Elie Wiesel Foundation Honors Tom Hanks - The Jewish Voice
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Monday, November 28, 2022

Elie Wiesel Foundation Honors Tom Hanks

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Two-time Oscar-winning actor Tom Hanks was feted last month by the Elie Wiesel Foundation for his consistent record of philanthropic endeavors. Hanks, 56, and his wife Rita Wilson attended the gala at the New York Public Library on Oct. 17.

“We work very hard in a business that deserves and earns every bit of ridicule that we heap upon it,” Hanks said. “But at the end of the day you got to wake up in the morning and try to make the world a better place.”

“I’ve always been proud of the work Tom does,” Wilson said. “He’s very discreet, he doesn’t make a big deal about it, and he’s very consistent about his passions and the charities or the people that we give to… We have our personal favorites and I am in awe of how he handles it.”

Hanks is not Jewish, although he is remembered for a now classic skit from Saturday Night Live called “Jew or Not a Jew,” in which he hosted a game show where contestants had to guess if various celebrities were Jewish.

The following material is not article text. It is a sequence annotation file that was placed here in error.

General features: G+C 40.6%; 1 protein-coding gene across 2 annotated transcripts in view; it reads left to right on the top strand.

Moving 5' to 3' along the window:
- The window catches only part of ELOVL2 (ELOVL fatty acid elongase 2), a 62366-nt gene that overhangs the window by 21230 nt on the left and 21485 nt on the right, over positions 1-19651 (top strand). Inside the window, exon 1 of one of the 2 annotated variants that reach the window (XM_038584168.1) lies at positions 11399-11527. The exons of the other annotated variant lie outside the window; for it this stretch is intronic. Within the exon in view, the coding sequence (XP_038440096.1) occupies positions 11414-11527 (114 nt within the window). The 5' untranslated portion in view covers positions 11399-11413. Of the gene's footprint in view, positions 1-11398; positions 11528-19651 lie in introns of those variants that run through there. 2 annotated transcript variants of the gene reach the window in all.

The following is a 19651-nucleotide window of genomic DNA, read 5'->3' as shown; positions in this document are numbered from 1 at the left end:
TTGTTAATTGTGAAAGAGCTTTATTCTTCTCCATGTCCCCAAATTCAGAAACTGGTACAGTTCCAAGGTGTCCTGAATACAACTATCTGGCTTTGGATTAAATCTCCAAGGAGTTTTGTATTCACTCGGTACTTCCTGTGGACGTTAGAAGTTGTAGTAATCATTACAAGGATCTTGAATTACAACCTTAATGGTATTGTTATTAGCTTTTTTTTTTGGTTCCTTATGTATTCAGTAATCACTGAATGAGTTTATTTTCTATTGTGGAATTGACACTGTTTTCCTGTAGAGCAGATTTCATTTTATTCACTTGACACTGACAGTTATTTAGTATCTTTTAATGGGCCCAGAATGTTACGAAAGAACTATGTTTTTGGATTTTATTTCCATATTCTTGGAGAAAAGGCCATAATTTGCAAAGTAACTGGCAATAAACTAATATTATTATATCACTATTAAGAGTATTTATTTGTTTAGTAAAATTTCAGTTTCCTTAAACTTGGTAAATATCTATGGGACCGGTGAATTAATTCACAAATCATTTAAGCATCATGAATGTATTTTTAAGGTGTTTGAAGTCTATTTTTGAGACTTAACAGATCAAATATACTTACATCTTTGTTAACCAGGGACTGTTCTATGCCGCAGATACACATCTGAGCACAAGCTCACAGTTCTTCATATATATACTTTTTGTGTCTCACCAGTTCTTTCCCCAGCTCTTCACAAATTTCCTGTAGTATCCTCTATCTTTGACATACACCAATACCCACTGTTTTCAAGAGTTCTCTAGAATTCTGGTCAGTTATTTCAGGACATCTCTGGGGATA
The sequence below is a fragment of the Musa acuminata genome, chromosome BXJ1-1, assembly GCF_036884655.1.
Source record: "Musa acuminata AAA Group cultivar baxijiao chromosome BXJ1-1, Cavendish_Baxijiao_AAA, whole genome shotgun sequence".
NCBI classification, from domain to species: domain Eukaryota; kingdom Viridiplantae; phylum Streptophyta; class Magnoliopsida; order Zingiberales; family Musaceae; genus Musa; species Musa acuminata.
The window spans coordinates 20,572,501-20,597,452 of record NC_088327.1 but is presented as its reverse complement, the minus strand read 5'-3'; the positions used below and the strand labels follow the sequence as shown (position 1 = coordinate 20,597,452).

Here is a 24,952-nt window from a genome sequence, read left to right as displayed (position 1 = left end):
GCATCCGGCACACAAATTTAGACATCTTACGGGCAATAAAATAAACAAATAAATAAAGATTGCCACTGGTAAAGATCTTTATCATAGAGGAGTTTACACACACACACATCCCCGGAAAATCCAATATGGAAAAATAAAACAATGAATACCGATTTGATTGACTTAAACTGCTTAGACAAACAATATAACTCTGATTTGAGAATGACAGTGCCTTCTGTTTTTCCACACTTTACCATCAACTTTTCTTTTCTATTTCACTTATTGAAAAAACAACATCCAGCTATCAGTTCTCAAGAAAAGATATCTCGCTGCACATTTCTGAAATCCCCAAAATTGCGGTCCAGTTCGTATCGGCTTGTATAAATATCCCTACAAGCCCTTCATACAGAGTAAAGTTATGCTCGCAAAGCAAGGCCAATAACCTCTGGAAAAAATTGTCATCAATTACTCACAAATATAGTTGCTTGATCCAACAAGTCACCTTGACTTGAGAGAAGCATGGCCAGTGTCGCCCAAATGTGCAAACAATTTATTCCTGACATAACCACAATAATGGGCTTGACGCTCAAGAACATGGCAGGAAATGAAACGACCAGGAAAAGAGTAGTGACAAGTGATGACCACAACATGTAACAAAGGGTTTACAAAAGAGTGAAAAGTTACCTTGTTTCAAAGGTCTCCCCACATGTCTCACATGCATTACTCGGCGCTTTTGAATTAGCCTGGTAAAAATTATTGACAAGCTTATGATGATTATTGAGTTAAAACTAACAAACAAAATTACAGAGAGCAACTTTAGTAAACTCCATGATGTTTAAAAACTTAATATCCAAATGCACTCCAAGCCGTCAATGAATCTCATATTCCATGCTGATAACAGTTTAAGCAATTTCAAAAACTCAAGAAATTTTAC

The 1980s sitcom Bosom Buddies, about two male friends who dress as women in order to live in a females-only apartment building, made Hanks famous, but he soon became a bona fide movie star with a series of successful big-screen comedies, culminating in 1988’s Big, which earned him his first Oscar nomination. Hanks soon turned to dramatic roles and cemented his reputation as one of America’s finest serious actors, winning back-to-back Academy Awards for Philadelphia (1993) and Forrest Gump (1994).

Hanks has a reputation for being among the nicest and most approachable actors in Hollywood, always willing to chat with fans and lend his name to a good cause.

“I believe any form of government, particularly ours in the United States of America, has been over and over again this engine for social change in a magnificent way when it gets around to doing the right thing,” Hanks said. “And right now, I think we’re putting a lot of emphasis on the idea that philanthropy can take care of everything, which is not the case.”

Among the charities Hanks and Wilson support are the Children’s Health Fund, the Elizabeth Glaser Pediatric AIDS Foundation, K9 Connection, the Muhammad Ali Parkinson Center, the Rainforest Foundation, and UNICEF.

Elie Wiesel and his wife Marion established The Elie Wiesel Foundation for Humanity soon after he was awarded the 1986 Nobel Peace Prize. The Foundation’s mission, rooted in the memory of the Holocaust, is to combat indifference, intolerance and injustice through international dialogue and youth-focused programs that promote acceptance, understanding and equality. The Foundation runs multiple programs both domestically and internationally.

Hanks can currently be seen in Cloud Atlas, which opened Oct. 26. He will be making his Broadway debut next spring in the play Lucky Guy, written by the late Nora Ephron, about the late New York Daily News reporter Mike McAlary.

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